And then there were three: The House, Senate and the Dayton administration each now have their own proposals for higher ed spending, including investing in financial aid for college students through the State Grant program. (Focused on low- and middle-income families, this is the program that helps one out of four students afford college, whether they attend part-time or full-time, whether they enroll at public or private colleges.) There are plenty of details on how the plans for higher ed spending stack up but here are some highlights:
- Gov. Mark Dayton’s administration and the Senate both emphasize investing new funds in the State Grant program. Both would increase program funding by $80 million — that’s an impressive 25 percent.
- A priority for new spending on the program is raising the cap that currently limits grants by failing to recognize the full cost of tuition at the University of Minnesota. (Raising this cap would help students at the U of M and students at nonprofit colleges, whose grants are limited to the level that U of M students receive. And it’s important for students at two-year colleges too, where the cap will soon be a problem.) The administration does the best job on this front.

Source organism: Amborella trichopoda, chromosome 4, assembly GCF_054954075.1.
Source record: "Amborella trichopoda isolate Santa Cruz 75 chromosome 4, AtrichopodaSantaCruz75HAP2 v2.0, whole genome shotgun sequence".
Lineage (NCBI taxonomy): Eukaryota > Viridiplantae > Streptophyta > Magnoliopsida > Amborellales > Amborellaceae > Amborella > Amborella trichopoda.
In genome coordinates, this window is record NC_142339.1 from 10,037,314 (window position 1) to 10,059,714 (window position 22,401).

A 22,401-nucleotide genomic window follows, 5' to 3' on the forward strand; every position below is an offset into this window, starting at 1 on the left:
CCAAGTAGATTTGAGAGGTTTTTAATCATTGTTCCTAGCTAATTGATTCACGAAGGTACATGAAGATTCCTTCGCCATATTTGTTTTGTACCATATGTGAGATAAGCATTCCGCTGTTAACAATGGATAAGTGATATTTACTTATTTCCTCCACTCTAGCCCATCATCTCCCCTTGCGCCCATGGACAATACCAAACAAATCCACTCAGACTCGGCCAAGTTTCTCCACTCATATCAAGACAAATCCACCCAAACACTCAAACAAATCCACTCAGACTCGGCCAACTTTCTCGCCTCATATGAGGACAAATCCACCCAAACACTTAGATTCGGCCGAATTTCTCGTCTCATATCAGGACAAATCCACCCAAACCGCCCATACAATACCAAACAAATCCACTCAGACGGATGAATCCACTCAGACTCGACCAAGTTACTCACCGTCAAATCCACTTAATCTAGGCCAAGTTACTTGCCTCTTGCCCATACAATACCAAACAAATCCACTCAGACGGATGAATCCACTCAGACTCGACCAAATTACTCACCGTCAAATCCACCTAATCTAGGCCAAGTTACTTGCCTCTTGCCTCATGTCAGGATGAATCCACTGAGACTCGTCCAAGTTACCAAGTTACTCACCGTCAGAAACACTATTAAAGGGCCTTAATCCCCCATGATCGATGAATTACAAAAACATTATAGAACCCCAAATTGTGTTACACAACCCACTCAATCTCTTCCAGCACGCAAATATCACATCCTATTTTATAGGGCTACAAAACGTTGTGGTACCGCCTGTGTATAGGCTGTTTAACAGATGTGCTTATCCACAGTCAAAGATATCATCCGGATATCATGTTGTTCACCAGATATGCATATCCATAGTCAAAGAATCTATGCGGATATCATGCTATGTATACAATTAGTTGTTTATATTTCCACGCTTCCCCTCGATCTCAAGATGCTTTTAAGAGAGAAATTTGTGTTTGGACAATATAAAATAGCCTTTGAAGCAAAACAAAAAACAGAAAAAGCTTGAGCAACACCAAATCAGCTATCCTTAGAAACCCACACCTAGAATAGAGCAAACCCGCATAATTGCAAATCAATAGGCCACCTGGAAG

- The House has not proposed putting significant new money into the State Grant program.
One of the confusing issues this session is the discussion of whether something needs to be done within the State Grant program to provide more assistance to part-time students in particular. Unfortunately, a change to the grants for part-time students is being advanced as a way to help only MnSCU colleges, even though it creates unfairness in how the awards are granted. (If you like, read about how the program already works well for part-time students.) A better proposal is to focus on increasing grants for adult, independent students whose grants are often smaller than dependent students.
It will now be up to the two chambers and the administration to come to some agreement on what budget to put together that can be passed by both the House and Senate and signed by the governor. That won’t become clear until May, during the closing weeks of the legislative session. We’ll send out an action alert to let you know how you can speak up about these issues before then.